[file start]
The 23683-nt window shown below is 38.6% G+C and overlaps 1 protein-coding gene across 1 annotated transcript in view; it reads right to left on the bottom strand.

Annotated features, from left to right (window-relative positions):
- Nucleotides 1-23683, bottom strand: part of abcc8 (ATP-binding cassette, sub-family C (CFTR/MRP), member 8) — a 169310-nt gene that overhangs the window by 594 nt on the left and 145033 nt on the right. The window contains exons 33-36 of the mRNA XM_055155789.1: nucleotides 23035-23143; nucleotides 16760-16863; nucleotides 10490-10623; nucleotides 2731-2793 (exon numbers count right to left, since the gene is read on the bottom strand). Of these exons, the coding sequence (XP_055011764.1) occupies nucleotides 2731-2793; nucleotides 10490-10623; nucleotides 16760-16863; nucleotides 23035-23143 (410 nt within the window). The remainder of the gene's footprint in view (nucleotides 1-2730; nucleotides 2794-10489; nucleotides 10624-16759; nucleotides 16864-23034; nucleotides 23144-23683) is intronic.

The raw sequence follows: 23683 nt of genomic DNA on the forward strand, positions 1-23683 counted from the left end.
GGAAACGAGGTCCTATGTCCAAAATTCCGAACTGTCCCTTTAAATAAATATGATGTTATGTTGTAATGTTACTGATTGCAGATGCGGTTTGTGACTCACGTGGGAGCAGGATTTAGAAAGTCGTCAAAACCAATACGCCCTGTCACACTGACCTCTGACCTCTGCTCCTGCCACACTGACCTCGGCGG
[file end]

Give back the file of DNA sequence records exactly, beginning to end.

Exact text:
The 23683-nt window shown below is 38.6% G+C and overlaps 1 protein-coding gene across 1 annotated transcript in view; it reads right to left on the bottom strand.

Annotated features, from left to right (window-relative positions):
- Nucleotides 1-23683, bottom strand: part of abcc8 (ATP-binding cassette, sub-family C (CFTR/MRP), member 8) — a 169310-nt gene that overhangs the window by 594 nt on the left and 145033 nt on the right. The window contains exons 33-36 of the mRNA XM_055155789.1: nucleotides 23035-23143; nucleotides 16760-16863; nucleotides 10490-10623; nucleotides 2731-2793 (exon numbers count right to left, since the gene is read on the bottom strand). Of these exons, the coding sequence (XP_055011764.1) occupies nucleotides 2731-2793; nucleotides 10490-10623; nucleotides 16760-16863; nucleotides 23035-23143 (410 nt within the window). The remainder of the gene's footprint in view (nucleotides 1-2730; nucleotides 2794-10489; nucleotides 10624-16759; nucleotides 16864-23034; nucleotides 23144-23683) is intronic.

The raw sequence follows: 23683 nt of genomic DNA on the forward strand, positions 1-23683 counted from the left end.
GGAAACGAGGTCCTATGTCCAAAATTCCGAACTGTCCCTTTAAATAAATATGATGTTATGTTGTAATGTTACTGATTGCAGATGCGGTTTGTGACTCACGTGGGAGCAGGATTTAGAAAGTCGTCAAAACCAATACGCCCTGTCACACTGACCTCTGACCTCTGCTCCTGCCACACTGACCTCGGCGG